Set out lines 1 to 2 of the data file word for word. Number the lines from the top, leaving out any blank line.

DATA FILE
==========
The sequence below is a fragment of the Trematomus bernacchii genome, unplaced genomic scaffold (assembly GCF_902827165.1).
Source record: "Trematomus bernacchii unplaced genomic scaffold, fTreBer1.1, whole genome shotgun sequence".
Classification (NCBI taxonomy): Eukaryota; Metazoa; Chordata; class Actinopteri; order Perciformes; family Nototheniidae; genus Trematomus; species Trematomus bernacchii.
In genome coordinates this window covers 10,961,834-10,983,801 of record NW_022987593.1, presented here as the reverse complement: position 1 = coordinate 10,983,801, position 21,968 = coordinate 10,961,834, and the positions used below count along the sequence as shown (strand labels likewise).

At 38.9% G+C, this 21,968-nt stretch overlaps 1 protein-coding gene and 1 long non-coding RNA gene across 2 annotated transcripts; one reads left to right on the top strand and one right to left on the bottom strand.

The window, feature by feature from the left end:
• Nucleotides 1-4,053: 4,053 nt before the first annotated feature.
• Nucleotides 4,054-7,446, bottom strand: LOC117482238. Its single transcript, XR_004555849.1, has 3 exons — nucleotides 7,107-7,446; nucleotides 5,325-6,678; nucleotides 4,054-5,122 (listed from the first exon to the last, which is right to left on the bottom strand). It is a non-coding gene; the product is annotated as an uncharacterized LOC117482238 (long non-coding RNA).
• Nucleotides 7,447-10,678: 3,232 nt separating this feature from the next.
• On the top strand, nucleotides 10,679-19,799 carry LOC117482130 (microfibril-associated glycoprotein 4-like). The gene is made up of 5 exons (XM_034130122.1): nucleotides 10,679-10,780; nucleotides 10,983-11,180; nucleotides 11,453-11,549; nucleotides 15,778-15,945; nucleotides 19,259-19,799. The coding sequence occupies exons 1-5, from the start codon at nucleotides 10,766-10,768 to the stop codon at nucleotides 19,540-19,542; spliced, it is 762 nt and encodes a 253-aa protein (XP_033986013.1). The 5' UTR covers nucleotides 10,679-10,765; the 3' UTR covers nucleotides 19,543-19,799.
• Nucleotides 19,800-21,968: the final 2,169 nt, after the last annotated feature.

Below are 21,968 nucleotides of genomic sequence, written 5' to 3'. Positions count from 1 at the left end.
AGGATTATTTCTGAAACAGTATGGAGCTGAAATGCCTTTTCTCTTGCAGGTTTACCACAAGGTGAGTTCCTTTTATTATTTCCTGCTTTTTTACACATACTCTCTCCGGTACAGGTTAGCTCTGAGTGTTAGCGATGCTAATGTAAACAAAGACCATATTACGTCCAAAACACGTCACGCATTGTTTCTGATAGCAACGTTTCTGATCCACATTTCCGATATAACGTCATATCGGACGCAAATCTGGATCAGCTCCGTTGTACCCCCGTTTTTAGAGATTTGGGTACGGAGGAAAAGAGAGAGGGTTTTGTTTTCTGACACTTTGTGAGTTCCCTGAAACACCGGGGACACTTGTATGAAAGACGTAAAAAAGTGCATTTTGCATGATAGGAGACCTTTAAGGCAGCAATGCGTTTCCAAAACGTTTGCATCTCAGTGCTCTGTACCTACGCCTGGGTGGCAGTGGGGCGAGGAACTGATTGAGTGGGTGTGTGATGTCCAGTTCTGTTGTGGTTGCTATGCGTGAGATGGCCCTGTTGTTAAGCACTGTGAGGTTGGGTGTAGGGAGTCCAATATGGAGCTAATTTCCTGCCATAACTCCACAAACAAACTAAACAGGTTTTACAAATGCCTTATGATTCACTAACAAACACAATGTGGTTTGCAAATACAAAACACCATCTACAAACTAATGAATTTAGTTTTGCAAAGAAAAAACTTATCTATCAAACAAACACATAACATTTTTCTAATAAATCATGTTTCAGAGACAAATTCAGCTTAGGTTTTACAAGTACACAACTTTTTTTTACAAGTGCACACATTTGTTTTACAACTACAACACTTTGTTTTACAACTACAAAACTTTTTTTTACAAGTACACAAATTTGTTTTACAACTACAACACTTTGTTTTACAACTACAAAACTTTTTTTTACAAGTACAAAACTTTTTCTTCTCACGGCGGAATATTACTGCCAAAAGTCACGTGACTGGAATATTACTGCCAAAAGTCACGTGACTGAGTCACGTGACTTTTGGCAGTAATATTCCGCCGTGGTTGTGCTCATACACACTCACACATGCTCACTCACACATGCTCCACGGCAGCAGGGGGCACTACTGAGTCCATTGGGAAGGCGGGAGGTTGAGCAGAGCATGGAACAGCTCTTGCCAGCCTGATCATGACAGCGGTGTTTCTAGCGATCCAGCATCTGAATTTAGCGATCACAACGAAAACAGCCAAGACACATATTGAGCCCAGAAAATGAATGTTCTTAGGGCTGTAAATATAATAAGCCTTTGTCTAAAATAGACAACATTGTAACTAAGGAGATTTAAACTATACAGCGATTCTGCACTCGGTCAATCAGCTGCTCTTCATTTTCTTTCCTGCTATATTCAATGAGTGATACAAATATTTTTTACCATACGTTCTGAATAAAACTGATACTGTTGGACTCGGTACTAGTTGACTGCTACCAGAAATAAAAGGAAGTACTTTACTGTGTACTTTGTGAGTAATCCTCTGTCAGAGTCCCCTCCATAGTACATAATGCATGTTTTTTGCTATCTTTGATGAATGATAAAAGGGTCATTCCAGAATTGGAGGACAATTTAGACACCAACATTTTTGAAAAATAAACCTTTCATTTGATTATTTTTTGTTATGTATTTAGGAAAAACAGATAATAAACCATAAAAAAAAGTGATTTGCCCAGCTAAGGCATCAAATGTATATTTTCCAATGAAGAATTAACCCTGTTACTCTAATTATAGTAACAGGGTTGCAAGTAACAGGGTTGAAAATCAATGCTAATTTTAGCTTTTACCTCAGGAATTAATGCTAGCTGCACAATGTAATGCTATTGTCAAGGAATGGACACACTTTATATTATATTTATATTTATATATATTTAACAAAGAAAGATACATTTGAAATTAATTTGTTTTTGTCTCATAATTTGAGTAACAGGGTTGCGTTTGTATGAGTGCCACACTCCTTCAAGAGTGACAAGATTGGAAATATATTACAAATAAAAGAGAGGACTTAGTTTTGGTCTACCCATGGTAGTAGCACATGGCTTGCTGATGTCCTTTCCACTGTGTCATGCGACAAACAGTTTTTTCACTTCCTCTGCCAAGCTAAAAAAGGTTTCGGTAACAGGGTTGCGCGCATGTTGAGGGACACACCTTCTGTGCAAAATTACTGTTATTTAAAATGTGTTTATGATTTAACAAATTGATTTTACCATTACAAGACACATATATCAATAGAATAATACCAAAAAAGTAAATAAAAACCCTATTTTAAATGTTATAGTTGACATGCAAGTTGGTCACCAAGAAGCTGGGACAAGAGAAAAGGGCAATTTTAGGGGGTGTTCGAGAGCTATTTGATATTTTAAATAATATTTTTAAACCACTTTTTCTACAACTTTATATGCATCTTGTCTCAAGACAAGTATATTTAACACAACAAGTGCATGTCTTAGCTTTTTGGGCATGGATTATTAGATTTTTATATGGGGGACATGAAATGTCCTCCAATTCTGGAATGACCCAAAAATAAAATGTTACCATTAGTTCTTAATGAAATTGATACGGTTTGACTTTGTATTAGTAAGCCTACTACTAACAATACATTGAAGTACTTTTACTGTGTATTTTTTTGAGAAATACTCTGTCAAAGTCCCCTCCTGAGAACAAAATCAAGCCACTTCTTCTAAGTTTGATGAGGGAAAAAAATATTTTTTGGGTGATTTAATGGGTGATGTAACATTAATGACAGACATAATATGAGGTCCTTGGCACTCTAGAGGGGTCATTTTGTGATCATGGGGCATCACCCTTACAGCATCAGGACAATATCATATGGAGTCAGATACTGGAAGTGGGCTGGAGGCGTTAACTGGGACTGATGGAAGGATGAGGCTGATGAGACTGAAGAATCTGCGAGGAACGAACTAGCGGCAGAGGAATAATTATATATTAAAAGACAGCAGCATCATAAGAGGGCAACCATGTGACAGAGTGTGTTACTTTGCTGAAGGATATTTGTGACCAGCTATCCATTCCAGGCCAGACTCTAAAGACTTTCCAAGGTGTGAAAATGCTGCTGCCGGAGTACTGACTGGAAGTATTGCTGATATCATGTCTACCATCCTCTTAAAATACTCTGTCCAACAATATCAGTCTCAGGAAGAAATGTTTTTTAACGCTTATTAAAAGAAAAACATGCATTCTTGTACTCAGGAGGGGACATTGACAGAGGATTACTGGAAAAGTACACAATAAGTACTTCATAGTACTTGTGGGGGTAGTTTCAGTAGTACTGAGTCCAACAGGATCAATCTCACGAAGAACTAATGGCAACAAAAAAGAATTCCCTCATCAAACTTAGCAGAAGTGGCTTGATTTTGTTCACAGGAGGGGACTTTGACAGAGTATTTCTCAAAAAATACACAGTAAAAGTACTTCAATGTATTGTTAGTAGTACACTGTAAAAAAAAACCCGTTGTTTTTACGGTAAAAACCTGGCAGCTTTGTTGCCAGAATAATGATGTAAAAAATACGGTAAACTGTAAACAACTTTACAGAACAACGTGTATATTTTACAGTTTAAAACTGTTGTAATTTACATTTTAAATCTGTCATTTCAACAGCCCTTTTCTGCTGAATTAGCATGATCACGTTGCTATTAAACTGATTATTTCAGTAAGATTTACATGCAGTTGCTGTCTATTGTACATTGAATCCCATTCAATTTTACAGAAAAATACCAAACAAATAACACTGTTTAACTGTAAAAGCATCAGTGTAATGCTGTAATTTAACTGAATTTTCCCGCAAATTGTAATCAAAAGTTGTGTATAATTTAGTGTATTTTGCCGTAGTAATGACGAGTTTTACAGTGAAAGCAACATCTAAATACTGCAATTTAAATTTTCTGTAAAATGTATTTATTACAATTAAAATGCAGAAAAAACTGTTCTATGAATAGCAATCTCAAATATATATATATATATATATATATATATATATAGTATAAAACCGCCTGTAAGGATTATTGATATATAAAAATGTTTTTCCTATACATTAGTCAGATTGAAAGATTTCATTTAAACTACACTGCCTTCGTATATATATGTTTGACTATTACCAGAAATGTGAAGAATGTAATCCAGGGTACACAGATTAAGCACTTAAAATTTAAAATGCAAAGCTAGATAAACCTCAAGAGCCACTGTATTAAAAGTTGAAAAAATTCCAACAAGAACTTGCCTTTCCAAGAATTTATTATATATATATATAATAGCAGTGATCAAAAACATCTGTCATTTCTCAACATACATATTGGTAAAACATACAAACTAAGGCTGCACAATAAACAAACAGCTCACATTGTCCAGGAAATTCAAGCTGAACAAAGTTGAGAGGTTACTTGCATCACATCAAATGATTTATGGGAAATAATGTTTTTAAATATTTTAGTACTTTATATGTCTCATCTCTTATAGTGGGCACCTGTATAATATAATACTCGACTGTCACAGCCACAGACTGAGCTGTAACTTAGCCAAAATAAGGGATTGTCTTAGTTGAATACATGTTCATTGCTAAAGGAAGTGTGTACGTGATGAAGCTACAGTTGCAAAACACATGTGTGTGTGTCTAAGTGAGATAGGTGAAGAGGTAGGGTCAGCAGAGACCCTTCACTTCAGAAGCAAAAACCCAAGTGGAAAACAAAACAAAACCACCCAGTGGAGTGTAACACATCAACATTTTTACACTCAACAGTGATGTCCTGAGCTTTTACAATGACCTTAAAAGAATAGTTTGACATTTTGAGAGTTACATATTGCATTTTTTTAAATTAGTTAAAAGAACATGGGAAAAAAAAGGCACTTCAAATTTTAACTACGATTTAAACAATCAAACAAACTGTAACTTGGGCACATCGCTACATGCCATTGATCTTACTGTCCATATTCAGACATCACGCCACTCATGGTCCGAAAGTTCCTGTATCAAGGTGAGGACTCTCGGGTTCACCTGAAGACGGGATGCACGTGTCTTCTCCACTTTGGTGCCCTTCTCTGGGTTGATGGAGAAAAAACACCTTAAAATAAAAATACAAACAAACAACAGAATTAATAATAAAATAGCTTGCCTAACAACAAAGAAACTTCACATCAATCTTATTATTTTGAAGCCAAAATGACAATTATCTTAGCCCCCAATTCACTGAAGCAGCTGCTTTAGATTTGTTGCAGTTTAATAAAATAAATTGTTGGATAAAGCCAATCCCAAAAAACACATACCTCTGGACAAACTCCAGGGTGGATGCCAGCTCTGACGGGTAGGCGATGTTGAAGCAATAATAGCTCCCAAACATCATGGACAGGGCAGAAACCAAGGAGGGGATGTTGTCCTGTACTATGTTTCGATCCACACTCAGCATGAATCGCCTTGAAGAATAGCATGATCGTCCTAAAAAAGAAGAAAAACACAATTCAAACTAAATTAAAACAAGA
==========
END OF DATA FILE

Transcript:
The sequence below is a fragment of the Trematomus bernacchii genome, unplaced genomic scaffold (assembly GCF_902827165.1).
Source record: "Trematomus bernacchii unplaced genomic scaffold, fTreBer1.1, whole genome shotgun sequence".